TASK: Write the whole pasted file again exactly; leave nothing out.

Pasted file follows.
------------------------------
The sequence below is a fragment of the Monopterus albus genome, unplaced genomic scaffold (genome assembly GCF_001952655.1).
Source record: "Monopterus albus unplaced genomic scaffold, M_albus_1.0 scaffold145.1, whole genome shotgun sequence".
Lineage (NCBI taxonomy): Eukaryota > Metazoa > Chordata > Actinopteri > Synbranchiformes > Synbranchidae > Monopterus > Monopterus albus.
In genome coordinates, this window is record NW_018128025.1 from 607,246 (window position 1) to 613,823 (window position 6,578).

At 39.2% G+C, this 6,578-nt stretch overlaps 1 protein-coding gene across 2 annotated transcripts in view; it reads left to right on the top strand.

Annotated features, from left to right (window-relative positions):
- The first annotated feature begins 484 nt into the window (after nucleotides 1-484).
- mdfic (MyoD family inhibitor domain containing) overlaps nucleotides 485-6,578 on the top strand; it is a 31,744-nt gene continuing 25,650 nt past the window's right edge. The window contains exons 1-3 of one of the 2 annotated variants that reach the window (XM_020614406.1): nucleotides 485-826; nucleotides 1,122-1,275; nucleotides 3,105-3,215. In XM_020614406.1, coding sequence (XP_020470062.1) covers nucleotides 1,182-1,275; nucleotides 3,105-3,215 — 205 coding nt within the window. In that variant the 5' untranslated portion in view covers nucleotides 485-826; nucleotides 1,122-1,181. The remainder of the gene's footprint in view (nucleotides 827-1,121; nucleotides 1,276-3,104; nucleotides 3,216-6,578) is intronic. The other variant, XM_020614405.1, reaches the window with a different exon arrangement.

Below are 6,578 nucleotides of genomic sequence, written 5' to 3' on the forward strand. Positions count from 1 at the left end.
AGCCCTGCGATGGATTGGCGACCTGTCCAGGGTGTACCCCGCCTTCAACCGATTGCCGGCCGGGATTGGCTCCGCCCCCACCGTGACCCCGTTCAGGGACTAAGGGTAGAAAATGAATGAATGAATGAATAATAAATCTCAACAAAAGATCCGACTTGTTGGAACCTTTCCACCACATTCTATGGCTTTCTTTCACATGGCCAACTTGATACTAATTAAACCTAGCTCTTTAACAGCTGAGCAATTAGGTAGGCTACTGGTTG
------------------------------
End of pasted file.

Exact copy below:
The sequence below is a fragment of the Monopterus albus genome, unplaced genomic scaffold (genome assembly GCF_001952655.1).
Source record: "Monopterus albus unplaced genomic scaffold, M_albus_1.0 scaffold145.1, whole genome shotgun sequence".
Lineage (NCBI taxonomy): Eukaryota > Metazoa > Chordata > Actinopteri > Synbranchiformes > Synbranchidae > Monopterus > Monopterus albus.
In genome coordinates, this window is record NW_018128025.1 from 607,246 (window position 1) to 613,823 (window position 6,578).

At 39.2% G+C, this 6,578-nt stretch overlaps 1 protein-coding gene across 2 annotated transcripts in view; it reads left to right on the top strand.

Annotated features, from left to right (window-relative positions):
- The first annotated feature begins 484 nt into the window (after nucleotides 1-484).
- mdfic (MyoD family inhibitor domain containing) overlaps nucleotides 485-6,578 on the top strand; it is a 31,744-nt gene continuing 25,650 nt past the window's right edge. The window contains exons 1-3 of one of the 2 annotated variants that reach the window (XM_020614406.1): nucleotides 485-826; nucleotides 1,122-1,275; nucleotides 3,105-3,215. In XM_020614406.1, coding sequence (XP_020470062.1) covers nucleotides 1,182-1,275; nucleotides 3,105-3,215 — 205 coding nt within the window. In that variant the 5' untranslated portion in view covers nucleotides 485-826; nucleotides 1,122-1,181. The remainder of the gene's footprint in view (nucleotides 827-1,121; nucleotides 1,276-3,104; nucleotides 3,216-6,578) is intronic. The other variant, XM_020614405.1, reaches the window with a different exon arrangement.

Below are 6,578 nucleotides of genomic sequence, written 5' to 3' on the forward strand. Positions count from 1 at the left end.
AGCCCTGCGATGGATTGGCGACCTGTCCAGGGTGTACCCCGCCTTCAACCGATTGCCGGCCGGGATTGGCTCCGCCCCCACCGTGACCCCGTTCAGGGACTAAGGGTAGAAAATGAATGAATGAATGAATAATAAATCTCAACAAAAGATCCGACTTGTTGGAACCTTTCCACCACATTCTATGGCTTTCTTTCACATGGCCAACTTGATACTAATTAAACCTAGCTCTTTAACAGCTGAGCAATTAGGTAGGCTACTGGTTG